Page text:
In pulling out the previous post title (and remembering one from a couple of months ago regarding the same scene), I’m was hit by the notion that the reason scenes like that are often trimmed mercilessly or cut entirely (besides of course the human bladder) is the very reason people love particular episodes of the better episodes of this New Golden Age of Television we’re in.

Ask fans of Game of Thrones or Mad Men or what have you for a favorite or at least a monumental and point-turning episode and they’ll frequently mention “that one where they dropped sixteen of the seventeen plotlines we usually jump around among and focused on just one for the whole hour”. (“The Watchers on the Wall” and “The Suitcase” episodes of the aforementioned are good respective examples. You no doubt have your own favorites.)

But the moment the Burbage Break hits a play like Macbeth, the whining begins. “That’s not our lead actor; that’s not the main story; can’t we get rid of most of that and get back to a star turn speech or a swordfight?

The Burbage Break, for people who don’t do this all the time, is a colloquial term (one of many – I’ve heard it called other things, but I like plain “Burbage” most) for that moment around Act IV when Shakespeare et al. would leave a nice and probably contractually dictated gap in which the inevitably Richard Burbage-portrayed protagonist would be captured by pirates or something and the actor himself could go have a pee or an ale or a shag or just a seat before coming back refocused for the big swordfight that led to his temporary demise, twice Wednesdays.* And the candles would get their wicks trimmed for the indoor shows, and the audience would have to live with other stuff going on.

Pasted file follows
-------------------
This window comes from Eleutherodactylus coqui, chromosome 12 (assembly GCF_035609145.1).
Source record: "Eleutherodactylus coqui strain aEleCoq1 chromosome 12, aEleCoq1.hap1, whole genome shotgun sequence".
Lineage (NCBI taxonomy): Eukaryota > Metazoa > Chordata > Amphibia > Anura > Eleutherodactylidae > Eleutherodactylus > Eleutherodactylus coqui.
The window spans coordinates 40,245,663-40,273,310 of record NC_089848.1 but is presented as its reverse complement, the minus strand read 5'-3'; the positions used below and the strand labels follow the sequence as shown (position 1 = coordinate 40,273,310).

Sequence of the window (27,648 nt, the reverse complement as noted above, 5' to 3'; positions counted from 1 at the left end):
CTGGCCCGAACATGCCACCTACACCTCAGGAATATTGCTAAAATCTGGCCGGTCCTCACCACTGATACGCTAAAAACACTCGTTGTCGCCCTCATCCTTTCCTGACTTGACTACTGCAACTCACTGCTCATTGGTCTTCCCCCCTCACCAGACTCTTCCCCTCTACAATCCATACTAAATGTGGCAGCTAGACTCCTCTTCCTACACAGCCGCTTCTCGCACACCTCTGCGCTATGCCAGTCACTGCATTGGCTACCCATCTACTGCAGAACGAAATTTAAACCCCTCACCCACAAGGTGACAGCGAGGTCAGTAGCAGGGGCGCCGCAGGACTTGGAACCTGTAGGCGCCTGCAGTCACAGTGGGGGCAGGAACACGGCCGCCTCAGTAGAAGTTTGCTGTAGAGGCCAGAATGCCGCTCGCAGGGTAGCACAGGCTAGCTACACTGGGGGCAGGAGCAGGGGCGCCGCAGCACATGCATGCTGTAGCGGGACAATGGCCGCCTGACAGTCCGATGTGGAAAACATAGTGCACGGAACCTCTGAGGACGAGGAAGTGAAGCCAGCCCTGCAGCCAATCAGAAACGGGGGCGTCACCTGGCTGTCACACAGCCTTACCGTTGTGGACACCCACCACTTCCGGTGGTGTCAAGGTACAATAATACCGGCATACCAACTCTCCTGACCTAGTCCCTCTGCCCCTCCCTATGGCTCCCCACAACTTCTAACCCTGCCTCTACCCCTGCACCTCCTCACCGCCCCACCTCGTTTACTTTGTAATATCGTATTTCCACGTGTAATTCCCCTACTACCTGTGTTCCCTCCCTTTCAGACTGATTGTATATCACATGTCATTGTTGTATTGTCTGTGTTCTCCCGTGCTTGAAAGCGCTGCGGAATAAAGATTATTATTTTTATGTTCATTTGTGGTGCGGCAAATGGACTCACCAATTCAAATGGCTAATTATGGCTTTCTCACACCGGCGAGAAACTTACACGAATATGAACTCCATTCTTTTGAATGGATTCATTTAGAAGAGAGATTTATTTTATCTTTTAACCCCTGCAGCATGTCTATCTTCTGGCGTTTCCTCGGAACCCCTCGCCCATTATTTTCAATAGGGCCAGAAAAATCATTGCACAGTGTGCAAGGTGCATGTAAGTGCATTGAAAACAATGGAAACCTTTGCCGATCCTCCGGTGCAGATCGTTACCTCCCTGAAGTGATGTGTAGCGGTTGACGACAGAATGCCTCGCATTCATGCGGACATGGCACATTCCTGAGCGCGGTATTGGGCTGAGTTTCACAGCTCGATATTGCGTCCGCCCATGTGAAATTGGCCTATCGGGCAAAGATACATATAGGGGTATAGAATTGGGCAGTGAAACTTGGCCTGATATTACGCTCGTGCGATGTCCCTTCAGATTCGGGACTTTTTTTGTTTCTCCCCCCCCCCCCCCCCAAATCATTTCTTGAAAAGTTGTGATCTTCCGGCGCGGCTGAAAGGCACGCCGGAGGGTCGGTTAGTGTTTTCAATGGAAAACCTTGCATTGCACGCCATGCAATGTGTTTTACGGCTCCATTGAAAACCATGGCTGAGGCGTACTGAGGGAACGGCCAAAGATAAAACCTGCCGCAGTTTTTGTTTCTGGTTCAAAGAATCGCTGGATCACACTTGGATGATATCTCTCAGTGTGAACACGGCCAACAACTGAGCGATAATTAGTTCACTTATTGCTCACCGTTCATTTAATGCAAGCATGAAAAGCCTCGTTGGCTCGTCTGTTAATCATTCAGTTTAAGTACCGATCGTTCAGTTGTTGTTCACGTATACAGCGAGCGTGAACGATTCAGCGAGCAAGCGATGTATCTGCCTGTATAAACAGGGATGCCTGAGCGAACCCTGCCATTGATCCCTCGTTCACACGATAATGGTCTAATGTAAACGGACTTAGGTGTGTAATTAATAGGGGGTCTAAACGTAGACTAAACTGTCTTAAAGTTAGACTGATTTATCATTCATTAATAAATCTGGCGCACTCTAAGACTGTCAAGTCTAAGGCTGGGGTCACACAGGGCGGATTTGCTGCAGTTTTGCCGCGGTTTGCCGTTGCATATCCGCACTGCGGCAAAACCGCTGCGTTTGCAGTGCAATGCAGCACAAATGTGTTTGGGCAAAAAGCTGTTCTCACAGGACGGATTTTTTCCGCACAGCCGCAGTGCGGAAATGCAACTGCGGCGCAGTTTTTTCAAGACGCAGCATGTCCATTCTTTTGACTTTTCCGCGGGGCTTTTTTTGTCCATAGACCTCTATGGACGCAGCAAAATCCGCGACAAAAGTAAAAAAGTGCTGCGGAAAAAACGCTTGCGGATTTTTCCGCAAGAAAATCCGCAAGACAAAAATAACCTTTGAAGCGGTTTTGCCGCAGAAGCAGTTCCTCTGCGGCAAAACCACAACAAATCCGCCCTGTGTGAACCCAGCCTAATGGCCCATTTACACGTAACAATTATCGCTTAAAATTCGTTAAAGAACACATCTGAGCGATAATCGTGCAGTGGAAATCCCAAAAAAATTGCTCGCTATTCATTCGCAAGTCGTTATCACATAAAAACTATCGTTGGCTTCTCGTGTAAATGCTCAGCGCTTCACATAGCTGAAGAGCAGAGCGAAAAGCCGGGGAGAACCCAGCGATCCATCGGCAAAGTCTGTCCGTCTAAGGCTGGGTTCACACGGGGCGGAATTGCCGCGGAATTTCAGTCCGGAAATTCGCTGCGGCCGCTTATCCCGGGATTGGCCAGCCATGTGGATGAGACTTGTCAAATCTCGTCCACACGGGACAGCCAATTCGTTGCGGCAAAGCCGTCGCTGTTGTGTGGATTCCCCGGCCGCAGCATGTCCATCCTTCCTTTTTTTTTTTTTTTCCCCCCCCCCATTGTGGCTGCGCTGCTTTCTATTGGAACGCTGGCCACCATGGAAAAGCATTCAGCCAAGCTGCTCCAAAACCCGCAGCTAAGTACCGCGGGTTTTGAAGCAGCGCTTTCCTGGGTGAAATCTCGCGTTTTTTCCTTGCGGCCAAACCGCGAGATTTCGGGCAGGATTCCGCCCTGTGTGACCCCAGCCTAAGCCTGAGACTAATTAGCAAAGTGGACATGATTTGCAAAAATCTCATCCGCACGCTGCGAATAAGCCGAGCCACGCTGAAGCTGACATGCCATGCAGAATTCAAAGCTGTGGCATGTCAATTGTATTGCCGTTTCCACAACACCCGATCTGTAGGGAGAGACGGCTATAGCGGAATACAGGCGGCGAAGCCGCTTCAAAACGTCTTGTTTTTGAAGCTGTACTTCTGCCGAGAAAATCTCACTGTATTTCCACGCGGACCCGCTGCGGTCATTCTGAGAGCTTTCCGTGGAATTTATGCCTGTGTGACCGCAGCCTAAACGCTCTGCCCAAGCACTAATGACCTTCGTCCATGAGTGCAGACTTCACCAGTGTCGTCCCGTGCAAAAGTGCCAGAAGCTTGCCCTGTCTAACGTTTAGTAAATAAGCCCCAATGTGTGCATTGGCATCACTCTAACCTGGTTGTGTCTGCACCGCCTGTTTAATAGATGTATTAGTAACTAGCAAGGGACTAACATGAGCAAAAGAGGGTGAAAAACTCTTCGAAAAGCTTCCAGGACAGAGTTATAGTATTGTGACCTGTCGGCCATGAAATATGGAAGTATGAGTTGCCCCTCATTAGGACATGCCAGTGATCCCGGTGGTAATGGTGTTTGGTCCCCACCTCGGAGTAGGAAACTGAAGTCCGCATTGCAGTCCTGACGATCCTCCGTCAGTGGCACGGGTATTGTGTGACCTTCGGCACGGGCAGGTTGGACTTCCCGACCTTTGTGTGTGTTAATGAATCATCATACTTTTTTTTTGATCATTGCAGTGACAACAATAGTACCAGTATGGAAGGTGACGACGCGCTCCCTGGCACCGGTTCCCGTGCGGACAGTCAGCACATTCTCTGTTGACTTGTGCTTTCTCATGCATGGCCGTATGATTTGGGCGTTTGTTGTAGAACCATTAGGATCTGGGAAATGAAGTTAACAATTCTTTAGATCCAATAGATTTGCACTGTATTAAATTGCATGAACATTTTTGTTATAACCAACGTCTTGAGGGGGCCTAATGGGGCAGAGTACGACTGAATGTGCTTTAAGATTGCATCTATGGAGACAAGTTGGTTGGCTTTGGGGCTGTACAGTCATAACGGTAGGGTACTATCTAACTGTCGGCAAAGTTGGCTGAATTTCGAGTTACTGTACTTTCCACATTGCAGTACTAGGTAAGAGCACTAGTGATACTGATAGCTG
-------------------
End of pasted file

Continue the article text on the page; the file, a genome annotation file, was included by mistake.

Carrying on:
(In the midst or rehearsals for Rosencrantz & Guildenstern Are Dead, I noticed that even in that play’s Act III version of what happens during Hamlet’s Burbage, Hamlet sleeps through most of it. All that nattering is exhausting. And even during his break, Hamlet won’t butt out – he sends a long letter poor Horatio has to just stand and read on stage. There are other people in your nutshell, Hamlet. Make room.)

All this is hearsay, of course, but the fact remains that these rest spots do exist for the big feather-in-the-cap tragic roles – Shakespeare was a practical man; just look at his grain storage.

And that Other Stuff gets fascinating. You don’t notice Lear disappears for several scenes because of the onstage eye-gouging. Hamlet’s gone? Groovy – let’s watch a woman go stark raving mad. Malcolm & Macduff, though, bless their hearts. I’ve seen their long (long) scene done really well, but there’s a long while between the baby-murdering that distracts us from the start of Macbeth’s teatime and Macduff’s grief about something we knew already as Macbeth finishes his biscuit. And most of that long while is a not-even-argument-exactly purity test given in real time. It’s a staging challenge when compared to blinding a man with one’s thumbs.

So TV producers out there, hear me out: do a four or five hour episodic adaptation of one of the plays (instead of doing four plays in that span coughhollowcrowncough); let your star off for Episode Four and suddenly everyone will be all excited about Malcolm and the lingering visuals of the healing hands of Edward the Confessor and of Rosse’s long ride to England and no one will even notice the big jerk was gone.

…I suspect the lack of break for Rosencrantz & Guildenstern was in the back of my head when I thought of this. They don’t rest. There’s no ale. And I’m blogging when I should be memorizing. Back in a bit.



*I know, I know, they didn’t do twice Wednesdays then. We barely do it now, relatively. It’s an expression. The internet demands such a lot of preemptive defenses against literality.